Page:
"I'm not going in that room."
Confined to a singular, two-story home, Presence marks a return to the basics for director Steven Soderbergh. And while the simplicity would be iconically too much for many, the Oscar-winning director handles the pressure, and the silence, masterfully.
Somewhat centered on the Payne family, Presence is shot entirely from the perspective of a dark entity occupying a home the family has just moved into. While the POV gimmick is understood early on, how Soderbergh maneuvers the camera, capturing raw moments of interaction without being overly intrusive, gives the film its edge.
On a rain-filled afternoon, a realtor, played by Julia Fox, steps hastily through the door. Soon after, her clients follow suit. Rebekah (Lucy Liu) is immediately set on purchasing the home. Before seeing the upstairs, she begins rattling off the terms of an offer. Her husband, Chris (Chris Sullivan), is slightly more cautious. But alas, the family dynamic is set. The home is theirs.
We soon learn that their teenage son Tyler (Eddy Maday) is an exceptional competitive swimmer with a bright future. Their daughter Chloe (Callina Liang) is more sensitive, working to process the grief stemming from the death of her best friend.
Played out in a series of long, intricate takes, separated by sharp, intense cuts to black, the camera floats around the house, drifting in and out of rooms with an omniscient, if not detached, gaze. By pure necessity, it becomes the story's central character.
Initially kept at a healthy distance, the camera inches closer once the family settles in their new space. With no real context on who stands behind the proverbial mask of the camera lens, the audience is left much in the dark.
Is the presence evil? Is it helpful? What is it doing inside the house?
The rules placed within the context of the story are also unknown. Whether the entity can vacate the premise is never fully understood. And the further we venture into the story, the less it matters.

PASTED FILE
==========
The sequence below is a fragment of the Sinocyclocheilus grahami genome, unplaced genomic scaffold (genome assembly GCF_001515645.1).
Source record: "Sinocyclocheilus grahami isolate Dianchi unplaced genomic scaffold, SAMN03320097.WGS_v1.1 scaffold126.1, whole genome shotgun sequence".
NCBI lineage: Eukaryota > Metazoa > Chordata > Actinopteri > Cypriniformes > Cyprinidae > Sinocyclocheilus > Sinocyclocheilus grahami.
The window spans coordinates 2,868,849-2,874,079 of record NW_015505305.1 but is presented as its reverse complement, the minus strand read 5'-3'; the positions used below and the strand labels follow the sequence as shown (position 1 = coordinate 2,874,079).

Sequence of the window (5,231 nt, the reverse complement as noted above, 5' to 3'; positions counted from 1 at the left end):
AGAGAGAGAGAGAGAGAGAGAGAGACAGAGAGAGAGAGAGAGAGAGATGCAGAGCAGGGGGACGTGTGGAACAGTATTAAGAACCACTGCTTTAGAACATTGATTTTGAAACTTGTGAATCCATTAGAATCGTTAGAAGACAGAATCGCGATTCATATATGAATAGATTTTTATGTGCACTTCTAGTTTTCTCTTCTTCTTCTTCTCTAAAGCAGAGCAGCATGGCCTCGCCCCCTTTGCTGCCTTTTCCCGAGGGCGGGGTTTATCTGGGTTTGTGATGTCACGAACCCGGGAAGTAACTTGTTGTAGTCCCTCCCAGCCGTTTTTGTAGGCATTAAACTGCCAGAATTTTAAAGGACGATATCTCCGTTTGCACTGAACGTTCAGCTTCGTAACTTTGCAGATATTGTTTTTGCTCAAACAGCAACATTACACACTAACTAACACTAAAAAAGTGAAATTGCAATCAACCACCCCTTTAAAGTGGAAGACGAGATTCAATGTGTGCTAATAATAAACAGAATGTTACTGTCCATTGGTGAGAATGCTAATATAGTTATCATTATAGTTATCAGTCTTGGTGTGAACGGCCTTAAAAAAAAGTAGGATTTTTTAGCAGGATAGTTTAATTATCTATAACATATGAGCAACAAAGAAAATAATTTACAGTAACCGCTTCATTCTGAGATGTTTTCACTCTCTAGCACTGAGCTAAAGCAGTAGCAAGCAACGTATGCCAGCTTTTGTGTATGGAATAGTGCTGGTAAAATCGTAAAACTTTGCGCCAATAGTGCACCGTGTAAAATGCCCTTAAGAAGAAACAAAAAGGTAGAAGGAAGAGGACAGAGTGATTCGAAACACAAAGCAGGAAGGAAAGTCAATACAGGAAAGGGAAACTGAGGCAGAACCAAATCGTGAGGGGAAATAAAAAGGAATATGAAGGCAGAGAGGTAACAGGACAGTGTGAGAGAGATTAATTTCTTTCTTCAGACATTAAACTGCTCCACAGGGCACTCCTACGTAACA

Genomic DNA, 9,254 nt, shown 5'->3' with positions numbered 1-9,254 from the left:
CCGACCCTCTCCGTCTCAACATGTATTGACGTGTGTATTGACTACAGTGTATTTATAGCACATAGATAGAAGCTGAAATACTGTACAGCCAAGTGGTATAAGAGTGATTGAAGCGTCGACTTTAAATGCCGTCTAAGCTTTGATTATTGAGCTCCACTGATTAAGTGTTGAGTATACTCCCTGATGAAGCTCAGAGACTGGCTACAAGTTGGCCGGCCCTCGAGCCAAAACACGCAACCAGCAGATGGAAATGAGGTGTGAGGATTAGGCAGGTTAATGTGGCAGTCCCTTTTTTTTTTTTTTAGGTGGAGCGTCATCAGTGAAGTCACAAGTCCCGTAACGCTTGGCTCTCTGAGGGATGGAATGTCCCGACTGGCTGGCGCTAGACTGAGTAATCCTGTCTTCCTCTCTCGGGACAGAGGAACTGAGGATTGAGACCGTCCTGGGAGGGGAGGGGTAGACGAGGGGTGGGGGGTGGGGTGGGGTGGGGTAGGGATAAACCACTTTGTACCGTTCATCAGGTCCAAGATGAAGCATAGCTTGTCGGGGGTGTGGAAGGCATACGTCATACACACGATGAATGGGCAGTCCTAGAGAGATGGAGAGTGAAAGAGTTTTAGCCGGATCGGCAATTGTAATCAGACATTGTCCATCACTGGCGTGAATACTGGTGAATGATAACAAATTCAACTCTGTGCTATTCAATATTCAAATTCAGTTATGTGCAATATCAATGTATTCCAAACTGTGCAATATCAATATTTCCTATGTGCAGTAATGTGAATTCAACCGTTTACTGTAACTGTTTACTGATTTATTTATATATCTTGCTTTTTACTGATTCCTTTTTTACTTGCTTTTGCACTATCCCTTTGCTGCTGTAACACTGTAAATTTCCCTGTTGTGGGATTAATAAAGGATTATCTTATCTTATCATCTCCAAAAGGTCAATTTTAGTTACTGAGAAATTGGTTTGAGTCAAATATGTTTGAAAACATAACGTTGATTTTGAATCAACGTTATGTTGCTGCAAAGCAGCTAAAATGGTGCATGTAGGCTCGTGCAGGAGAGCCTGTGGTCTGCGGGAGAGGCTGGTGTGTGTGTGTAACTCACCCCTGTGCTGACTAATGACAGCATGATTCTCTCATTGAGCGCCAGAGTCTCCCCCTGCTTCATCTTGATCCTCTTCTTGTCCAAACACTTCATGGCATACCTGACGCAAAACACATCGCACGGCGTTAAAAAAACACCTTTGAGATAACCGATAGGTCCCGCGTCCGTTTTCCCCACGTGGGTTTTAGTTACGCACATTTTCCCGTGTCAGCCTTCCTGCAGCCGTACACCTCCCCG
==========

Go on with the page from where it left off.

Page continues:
Instead, we focus on the sharp tensions among the Payne family. Though we seldom catch an entire conversation, screenwriter David Koepp offers enough important pieces to allow us to navigate the basics.
Koepp's words, along with Zach Ryan's score, craft a slow build that keeps you engaged and intrigued. Never entirely sure where the story is headed or what new information will thwart your dark suspicions, the film bears a unique doc-style presentation that gives it a natural, authentic feel.
But lackluster dialogue jeopardizes the approach on several occasions, often breaking with Soderbergh's strategy. Fortunately, the cast compensates for the misstep, led by a star-turning performance by newcomer Callina Liang. She and West Mulholland take audiences on a wild ride of uncertainty, pushing the envelope as they explore grief, sex, and control.
As the narrative reaches its apex, loud music blares from downstairs speakers. The added noise triggers panic as the slow-burn embers heat up, transforming into a raging fire. Like a punch to the gut, the proverbial table is flipped. What took nearly ninety minutes to set up is over within seconds. The audience remains still, an audible gasp escaping many of their mouths.
And just like that, Soderbergh's experiment is over—at least in the physical form. Long after the screen fades to black, Presence still lingers in the back of your mind as you work to process the heavy underlying elements that Soderbergh crafts with seeming ease. But his achievement here is extraordinary, its likely influence on the horror sub-genre undeniable. Even though you won't leave the theater in fear, your mind will be heavily occupied.